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Davos Diary, Day 3: Prepare to Be Socialized for Profit

The fast moving wave that is social computing swept through Davos on Thursday in a session titled "Organizing the Unorganizable: Social Computing and the Enterprise."

Guest Blog Entry: by Richard Muirhead, Tideway

The fast moving wave that is social computing swept through Davos on Thursday in a session titled "Organizing the Unorganizable: Social Computing and the Enterprise." The interactive workshop at the World Economic Forum assembled such luminaries as Paulo Coelho, Jim Schwartz, Michael Arrington, Robert Scoble, Jimmy Wales, Matt Cohler, and Reid Hoffman, among others. The goal was to address many of the questions around social computing's business applicability, such as: What advantages does it bring? What are its risks and how can they be mitigated? How can it support leadership, decision-making, product development and innovation? And what role does it play in investor/client relations and support?In the true spirit of social computing (and democracy) we were divided into tables to provide answers to three of these questions. We then voted individually on our preferred answer to the first of three questions, with two further rounds of knock-out. Think of it as a "Social Idol" of sorts. We kicked off with what seemed to be a simple question: What on earth is social computing? My vote went for "Like a marriage, totally desirable but ultimately uncontrollable." That was perhaps only because I didn't pipe up quickly enough with my own definition: "Mimicking the intimacy, chaos and adaptability of families, teams and tribes in software so they can scale to cover the globe." Perhaps wordier than another attendee's take: "Getting pleasure from other people having insight into your private and professional life."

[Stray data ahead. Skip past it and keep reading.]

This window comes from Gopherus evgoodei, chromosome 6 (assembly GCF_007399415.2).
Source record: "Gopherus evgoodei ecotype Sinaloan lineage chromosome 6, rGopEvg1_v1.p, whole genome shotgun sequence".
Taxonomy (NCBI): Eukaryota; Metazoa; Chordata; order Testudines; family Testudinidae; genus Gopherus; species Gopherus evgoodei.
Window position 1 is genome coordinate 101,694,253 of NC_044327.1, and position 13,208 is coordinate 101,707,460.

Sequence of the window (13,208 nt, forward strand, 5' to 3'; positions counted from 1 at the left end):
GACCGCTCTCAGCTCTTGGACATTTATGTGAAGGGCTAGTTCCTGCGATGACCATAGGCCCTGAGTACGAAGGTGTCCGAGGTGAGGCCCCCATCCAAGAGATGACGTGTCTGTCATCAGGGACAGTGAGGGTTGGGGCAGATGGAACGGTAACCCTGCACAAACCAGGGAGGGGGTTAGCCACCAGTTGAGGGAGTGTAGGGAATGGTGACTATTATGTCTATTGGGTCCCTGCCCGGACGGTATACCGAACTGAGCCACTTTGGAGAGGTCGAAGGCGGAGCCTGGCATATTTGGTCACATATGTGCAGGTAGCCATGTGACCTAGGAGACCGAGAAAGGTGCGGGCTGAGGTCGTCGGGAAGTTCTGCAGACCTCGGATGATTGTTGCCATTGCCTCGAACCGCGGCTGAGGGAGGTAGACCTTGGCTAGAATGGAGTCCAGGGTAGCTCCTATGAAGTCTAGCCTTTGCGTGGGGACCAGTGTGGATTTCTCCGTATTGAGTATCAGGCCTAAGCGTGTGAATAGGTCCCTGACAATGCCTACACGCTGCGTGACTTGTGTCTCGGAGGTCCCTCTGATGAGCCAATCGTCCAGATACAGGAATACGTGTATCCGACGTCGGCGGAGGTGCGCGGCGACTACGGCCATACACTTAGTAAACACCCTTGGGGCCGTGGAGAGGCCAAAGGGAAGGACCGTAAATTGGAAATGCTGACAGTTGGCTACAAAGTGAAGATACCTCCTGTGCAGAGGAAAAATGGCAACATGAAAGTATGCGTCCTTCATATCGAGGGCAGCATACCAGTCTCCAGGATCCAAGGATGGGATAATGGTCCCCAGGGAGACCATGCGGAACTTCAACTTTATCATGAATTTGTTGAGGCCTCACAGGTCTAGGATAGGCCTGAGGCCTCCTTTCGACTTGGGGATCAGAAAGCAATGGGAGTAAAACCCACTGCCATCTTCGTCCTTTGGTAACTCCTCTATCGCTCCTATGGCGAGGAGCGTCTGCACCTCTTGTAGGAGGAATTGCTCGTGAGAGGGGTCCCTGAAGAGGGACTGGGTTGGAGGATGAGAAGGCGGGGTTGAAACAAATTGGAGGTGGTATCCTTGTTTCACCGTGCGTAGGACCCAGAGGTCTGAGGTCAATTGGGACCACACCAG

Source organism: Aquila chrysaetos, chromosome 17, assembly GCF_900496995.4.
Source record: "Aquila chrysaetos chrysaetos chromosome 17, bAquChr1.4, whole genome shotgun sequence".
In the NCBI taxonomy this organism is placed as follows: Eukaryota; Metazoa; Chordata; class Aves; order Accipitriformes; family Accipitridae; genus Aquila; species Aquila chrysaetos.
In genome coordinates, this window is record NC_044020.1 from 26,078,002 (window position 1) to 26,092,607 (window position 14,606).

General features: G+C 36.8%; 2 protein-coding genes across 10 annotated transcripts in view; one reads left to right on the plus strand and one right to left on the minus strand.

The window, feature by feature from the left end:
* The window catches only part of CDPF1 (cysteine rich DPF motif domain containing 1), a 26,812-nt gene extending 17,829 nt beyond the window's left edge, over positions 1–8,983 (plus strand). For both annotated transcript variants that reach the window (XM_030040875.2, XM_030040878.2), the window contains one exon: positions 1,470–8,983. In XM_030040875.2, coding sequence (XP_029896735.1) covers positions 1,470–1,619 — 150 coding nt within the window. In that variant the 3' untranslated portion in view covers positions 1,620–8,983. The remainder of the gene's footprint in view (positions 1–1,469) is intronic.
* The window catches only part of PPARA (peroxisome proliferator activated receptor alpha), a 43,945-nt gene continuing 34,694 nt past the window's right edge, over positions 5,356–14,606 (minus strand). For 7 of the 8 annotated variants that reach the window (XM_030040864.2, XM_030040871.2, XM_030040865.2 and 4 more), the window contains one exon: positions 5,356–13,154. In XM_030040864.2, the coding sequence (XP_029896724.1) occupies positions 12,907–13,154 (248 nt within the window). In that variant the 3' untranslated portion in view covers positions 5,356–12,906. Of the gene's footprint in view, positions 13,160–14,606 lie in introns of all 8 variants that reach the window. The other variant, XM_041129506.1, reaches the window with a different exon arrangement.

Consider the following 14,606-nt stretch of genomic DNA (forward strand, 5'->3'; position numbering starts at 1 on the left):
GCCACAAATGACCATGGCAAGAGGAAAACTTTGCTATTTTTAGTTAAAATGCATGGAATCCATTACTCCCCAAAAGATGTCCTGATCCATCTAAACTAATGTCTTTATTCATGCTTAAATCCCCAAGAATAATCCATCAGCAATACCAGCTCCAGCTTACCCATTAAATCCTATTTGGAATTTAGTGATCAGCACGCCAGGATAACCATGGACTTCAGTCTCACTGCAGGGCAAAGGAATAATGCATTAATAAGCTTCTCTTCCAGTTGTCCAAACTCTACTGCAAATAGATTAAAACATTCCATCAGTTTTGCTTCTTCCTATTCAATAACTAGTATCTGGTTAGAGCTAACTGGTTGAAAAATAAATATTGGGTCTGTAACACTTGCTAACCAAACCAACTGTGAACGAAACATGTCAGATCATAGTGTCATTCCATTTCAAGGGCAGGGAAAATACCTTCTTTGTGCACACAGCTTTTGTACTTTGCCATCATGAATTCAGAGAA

According to the group, the trickiest subject to tackle with social media seemed to be investor relations, due to the legal disclosure and timing issues. But the point was raised that many large companies employ full-time employees, armed with specific software tools, and dedicated to monitoring the blogosphere and tweets. After all, to be forewarned is to be "forearmed" when it comes to an issue that could quickly snowball for the worse (the recent Motrin debacle, anyone?). Or you can monitor those same virtual words to, say, gain an investing edge.